The Rays are the favorites to win the American League East, according to PECOTA, the projection system put out by Baseball Prospectus. Their projection of 86 wins ties them with the Boston Red Sox as the third-highest rated team in the American League (the Angels and Mariners are first and second; the Central division is, as usual, the worst).
PECOTA thinks that the Rays will achieve their wins in the usual Rays fashion: by allowing very few runs to score. Their projected 638 runs allowed is second best in the American League (behind Seattle), while their projected 682 runs scored is tied with Oakland, but better than only two American League teams (Baltimore and Kansas City).
Here's a primer on what these projections do and do not mean:
- PECOTA does not believe that the winner of the American League East will only win 86 games. Whoever actually wins the division will have more wins than that. The teams finishing at the bottom of the league will have fewer wins than projected here. Instead, this is the mean wins projection.
- PECOTA thinks that the Rays and the Red Sox, as they now stand, are similarly strong squads. They face each other 18 times, and it does not have an opinion about who will win those games. For each game, though, one team wins and the other loses, meaning that the actual wins total -- which is a measure of record -- will change more quickly than the projected wins total, which is a measure of strength expressed as a record.
- That is to say that even if PECOTA is 100% correct, and both the Rays and the Red Sox are true talent 86-win teams, one could very easily win 92 games and the other 80. Anyone who says that modern projection systems take all the fun out of baseball clearly doesn't understand the uncertainty in projections.
- The real takeaway is that for the Rays, each marginal win matters. They're at the sweet spot on the win curve. So when someone (like me) wonders why the Rays are paying near market rate for a player like Asdrubal Cabrera on a one-year contract, that's the answer -- they have more than average to gain from current production.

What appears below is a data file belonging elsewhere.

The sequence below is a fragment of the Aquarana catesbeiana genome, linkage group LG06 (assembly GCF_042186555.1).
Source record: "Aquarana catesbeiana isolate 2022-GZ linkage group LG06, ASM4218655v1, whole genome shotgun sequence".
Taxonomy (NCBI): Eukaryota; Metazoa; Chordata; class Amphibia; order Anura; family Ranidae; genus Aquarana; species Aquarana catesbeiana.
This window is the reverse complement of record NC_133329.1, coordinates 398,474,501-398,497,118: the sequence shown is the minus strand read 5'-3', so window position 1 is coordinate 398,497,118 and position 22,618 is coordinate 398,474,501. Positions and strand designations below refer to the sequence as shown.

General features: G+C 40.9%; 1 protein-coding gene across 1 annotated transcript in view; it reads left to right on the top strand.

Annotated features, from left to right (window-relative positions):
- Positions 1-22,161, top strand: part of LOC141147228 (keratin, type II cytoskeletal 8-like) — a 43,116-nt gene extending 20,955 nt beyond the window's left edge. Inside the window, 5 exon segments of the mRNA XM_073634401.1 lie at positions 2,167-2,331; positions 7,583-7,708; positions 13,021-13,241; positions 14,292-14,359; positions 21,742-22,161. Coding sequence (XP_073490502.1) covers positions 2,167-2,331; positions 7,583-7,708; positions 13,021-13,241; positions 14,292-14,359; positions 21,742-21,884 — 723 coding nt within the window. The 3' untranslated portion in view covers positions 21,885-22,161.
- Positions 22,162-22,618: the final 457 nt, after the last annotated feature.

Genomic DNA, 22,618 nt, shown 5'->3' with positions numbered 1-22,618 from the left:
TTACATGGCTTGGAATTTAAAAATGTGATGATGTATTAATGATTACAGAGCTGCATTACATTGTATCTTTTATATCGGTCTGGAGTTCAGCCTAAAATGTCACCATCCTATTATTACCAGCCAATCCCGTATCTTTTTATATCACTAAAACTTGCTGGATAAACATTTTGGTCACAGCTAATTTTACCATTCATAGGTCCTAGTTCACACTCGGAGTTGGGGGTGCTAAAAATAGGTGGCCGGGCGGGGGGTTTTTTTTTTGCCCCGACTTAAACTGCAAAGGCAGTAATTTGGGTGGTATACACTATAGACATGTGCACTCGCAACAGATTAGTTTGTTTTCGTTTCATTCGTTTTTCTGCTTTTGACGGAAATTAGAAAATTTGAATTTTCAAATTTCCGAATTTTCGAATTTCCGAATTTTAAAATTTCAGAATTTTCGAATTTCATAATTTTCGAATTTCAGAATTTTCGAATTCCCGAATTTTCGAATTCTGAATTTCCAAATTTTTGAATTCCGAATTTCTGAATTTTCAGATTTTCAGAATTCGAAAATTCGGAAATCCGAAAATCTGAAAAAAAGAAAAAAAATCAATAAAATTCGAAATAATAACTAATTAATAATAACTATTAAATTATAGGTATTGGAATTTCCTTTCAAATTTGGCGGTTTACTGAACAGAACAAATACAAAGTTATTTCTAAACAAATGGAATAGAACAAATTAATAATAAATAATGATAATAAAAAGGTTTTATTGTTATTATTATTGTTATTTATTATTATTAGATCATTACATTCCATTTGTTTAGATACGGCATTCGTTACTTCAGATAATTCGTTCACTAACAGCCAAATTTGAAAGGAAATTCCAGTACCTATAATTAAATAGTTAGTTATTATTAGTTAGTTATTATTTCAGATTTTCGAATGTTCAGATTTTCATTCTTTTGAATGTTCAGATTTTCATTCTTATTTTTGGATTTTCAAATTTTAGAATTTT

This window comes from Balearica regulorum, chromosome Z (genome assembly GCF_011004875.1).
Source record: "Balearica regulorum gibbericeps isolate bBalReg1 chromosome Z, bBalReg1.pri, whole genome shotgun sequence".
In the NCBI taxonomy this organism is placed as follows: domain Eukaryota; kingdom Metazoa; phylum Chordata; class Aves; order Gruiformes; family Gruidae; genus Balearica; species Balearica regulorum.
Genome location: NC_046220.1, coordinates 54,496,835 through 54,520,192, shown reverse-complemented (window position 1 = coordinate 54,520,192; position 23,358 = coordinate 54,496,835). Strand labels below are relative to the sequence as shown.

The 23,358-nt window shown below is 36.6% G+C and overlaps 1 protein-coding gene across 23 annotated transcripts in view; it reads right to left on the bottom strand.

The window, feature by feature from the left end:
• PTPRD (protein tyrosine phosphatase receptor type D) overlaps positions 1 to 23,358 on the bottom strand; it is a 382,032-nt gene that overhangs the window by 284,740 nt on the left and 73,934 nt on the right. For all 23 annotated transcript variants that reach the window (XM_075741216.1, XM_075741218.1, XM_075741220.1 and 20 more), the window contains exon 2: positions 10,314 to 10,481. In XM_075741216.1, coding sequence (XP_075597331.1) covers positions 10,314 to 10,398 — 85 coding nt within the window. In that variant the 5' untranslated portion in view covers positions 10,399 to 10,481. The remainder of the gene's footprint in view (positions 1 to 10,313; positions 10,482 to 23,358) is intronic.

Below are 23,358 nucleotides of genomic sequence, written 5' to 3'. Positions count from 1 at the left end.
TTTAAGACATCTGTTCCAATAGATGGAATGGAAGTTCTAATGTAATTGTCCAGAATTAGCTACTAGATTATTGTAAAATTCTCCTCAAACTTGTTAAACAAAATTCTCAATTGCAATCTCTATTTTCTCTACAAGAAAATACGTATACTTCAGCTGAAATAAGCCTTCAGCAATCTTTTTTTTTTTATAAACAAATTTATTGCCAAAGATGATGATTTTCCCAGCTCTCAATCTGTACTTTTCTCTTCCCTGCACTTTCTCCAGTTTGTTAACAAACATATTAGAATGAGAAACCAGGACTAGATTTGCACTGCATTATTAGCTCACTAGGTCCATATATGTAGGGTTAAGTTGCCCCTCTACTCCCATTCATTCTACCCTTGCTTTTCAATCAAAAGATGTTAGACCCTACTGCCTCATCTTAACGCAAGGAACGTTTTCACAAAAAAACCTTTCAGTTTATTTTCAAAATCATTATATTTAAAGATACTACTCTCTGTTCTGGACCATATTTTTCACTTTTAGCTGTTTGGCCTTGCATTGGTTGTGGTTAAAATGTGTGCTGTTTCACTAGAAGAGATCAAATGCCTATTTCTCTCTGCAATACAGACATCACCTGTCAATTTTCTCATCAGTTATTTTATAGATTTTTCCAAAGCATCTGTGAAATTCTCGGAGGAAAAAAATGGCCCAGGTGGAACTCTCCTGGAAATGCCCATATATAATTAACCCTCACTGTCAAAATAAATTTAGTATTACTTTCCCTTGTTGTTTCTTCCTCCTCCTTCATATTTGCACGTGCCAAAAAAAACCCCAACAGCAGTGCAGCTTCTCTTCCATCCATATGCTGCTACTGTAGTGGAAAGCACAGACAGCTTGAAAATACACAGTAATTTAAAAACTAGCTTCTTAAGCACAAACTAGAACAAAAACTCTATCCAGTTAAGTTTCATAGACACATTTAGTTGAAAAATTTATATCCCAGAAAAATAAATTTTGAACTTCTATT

- It's interesting that these high expectations for the Rays are not reflected in Vegas. The current odds to win the World Series at Bovada stand at 12/1 for Boston, and 66/1 for Tampa Bay.
- PECOTA thinks that the Rays will once more get it done on defense. Their defensive metric, FRAA (which is not zone based but rather takes a step back and just deals with play-by-play data), pegs the Rays defense to save 28 runs above average, second best in baseball, behind only Kansas City.
- Evan Longoria is -- as usual -- expected to be the Rays most valuable player, with Desmond Jennings the runner up. Who comes next may surprise you, however.
- Newcomer Steven Souza Jr. has the third highest projection, with a slash line of .261/.336/458. That's only slightly below Longoria's projected offensive output, but better than PECOTA's projection for Wil Myers (.254/.319/.435). If PECOTA is smarter than all of us who disliked the Myers trade, then the Rays are smarter too.
- Probably incorrectly, PECOTA predicts David DeJesus to receive the majority of plate appearances in left field, while Souza receives the majority at designated hitter. It slots John Jaso in as the third option at DH (receiving fewer PAs than both Souza and DDJ). Given DeJesus's advancing age and declining range, it's likely that Souza will play in the field more often than not. This should improve the team's defense while opening up the spot at DH for Jaso (a better hitter than DeJesus). This simple shuffle could make the real Rays better than their PECOTA projection.
- PECOTA also expects good production from Nick Franklin, with an 80% ownership of second base.
- The current PECOTA projection only is based off only 160 innings pitched by a productive Drew Smyly, and only 40 innings pitched by a productive Matt Moore. It's easy to envision a world where both of those guys eclipse those totals, making the Rays run prevention better than the already high expectations
To see the full projections, subscribe to Baseball Prospectus. As for the Rays, it's time to ditch the gloom and doom. The window is still open.